What We Offer

On the Web

We provide solid conservative perspective on the most important issues, including analysis, opinion columns, headline summaries, memes, cartoons and much more.

Via Email

Choose our full-length Digest or our quick-reading Snapshot for a summary of important news. We also offer Cartoons & Memes on Monday and Alexander’s column on Wednesday.

Our Mission

The Patriot Post is steadfast in our mission to extend the endowment of Liberty to the next generation by advocating for individual rights and responsibilities, supporting the restoration of constitutional limits on government and the judiciary, and promoting free enterprise, national defense and traditional American values. We are a rock-solid conservative touchstone for the expanding ranks of grassroots Americans Patriots from all walks of life. Our mission and operation budgets are not financed by any political or special interest groups, and to protect our editorial integrity, we accept no advertising. We are sustained solely by you. Please support The Patriot Fund today!


The Patriot Post and Patriot Foundation Trust, in keeping with our Military Mission of Service to our uniformed service members and veterans, are proud to support and promote the National Medal of Honor Heritage Center, the Congressional Medal of Honor Society, both the Honoring the Sacrifice and Warrior Freedom Service Dogs aiding wounded veterans, the National Veterans Entrepreneurship Program, the Folds of Honor outreach, and Officer Christian Fellowship, the Air University Foundation, and Naval War College Foundation, and the Naval Aviation Museum Foundation. "Greater love has no one than this, to lay down one's life for his friends." (John 15:13)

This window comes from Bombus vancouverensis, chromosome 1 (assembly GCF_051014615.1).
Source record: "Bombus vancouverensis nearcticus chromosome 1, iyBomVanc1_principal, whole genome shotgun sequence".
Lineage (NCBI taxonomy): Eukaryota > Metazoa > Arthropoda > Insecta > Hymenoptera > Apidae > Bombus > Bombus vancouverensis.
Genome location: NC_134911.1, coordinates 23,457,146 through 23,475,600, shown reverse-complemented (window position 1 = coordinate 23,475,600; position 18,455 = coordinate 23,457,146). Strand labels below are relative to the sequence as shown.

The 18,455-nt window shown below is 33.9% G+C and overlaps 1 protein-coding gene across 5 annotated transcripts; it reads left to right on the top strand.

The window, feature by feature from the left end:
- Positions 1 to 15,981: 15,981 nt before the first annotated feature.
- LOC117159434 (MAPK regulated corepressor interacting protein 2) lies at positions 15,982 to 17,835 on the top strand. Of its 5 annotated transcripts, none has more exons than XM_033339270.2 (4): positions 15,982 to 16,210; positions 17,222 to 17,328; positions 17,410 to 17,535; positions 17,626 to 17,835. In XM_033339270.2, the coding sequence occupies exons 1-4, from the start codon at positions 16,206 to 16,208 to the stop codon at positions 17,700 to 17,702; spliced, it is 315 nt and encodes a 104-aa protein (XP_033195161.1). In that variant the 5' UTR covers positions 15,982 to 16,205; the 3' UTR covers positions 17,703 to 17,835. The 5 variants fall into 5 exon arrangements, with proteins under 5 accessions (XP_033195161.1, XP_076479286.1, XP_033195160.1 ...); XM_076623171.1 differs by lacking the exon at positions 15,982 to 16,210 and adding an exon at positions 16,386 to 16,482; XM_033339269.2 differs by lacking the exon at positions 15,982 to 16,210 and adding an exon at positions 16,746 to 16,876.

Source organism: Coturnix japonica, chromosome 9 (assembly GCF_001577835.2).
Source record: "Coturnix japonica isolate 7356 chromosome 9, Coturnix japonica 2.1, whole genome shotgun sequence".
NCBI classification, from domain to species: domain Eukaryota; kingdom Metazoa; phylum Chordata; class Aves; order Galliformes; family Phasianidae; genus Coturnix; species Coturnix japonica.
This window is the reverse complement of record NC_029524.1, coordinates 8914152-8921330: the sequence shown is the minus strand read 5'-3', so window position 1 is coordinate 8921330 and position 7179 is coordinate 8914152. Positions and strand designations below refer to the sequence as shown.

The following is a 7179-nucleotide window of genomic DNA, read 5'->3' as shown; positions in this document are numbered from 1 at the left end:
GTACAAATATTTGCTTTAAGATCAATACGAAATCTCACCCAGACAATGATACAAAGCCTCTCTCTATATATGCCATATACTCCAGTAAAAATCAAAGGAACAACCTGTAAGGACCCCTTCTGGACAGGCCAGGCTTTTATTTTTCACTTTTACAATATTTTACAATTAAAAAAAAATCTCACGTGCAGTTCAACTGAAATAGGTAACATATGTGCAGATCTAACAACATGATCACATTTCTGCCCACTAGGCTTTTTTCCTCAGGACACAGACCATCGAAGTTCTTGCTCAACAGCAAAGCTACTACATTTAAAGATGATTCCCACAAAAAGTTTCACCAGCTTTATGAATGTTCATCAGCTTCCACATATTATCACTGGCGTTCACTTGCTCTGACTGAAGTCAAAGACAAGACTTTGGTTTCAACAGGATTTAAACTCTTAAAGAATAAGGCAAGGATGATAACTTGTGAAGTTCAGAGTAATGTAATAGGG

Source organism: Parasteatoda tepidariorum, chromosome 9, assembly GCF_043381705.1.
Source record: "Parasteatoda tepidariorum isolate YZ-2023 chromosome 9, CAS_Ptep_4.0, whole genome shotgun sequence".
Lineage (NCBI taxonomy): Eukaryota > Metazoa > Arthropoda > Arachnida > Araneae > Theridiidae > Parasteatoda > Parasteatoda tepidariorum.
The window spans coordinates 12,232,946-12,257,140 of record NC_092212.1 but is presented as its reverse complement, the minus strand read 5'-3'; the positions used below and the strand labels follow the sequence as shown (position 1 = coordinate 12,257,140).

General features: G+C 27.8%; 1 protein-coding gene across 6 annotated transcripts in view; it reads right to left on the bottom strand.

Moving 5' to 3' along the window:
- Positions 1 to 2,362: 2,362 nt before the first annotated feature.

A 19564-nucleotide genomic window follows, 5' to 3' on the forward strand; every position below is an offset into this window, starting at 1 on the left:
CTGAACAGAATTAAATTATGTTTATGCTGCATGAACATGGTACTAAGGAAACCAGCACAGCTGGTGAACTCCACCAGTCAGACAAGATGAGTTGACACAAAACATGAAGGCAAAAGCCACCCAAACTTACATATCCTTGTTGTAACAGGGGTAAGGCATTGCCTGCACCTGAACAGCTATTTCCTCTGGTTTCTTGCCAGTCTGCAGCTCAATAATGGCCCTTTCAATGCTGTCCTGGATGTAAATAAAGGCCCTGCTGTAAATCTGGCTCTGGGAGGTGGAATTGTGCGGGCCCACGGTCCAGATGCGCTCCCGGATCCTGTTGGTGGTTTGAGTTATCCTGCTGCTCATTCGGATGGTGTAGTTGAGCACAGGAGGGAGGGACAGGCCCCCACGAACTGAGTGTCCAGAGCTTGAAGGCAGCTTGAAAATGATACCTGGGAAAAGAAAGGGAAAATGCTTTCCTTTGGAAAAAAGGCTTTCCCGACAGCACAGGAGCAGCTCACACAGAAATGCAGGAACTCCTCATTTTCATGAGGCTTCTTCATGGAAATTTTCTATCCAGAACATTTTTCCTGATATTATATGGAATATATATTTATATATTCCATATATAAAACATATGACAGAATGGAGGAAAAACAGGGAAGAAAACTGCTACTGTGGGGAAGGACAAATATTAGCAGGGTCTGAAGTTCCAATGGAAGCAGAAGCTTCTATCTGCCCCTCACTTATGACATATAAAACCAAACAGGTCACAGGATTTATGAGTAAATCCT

★ PUBLIUS ★

“Our cause is noble; it is the cause of mankind!” —George Washington

Please join us in prayer for our nation — that righteous leaders would rise and prevail and we would be united as Americans. Pray also for the protection of our Military Patriots, Veterans, First Responders, and their families. Please lift up your Patriot team and our mission to support and defend our Republic's Founding Principle of Liberty, that the fires of freedom would be ignited in the hearts and minds of our countrymen.

The Patriot Post is protected speech, as enumerated in the First Amendment and enforced by the Second Amendment of the Constitution of the United States of America, in accordance with the endowed and unalienable Rights of All Mankind.

Copyright © 2024 The Patriot Post. All Rights Reserved.

The Patriot Post does not support Internet Explorer. We recommend installing the latest version of Microsoft Edge, Mozilla Firefox, or Google Chrome.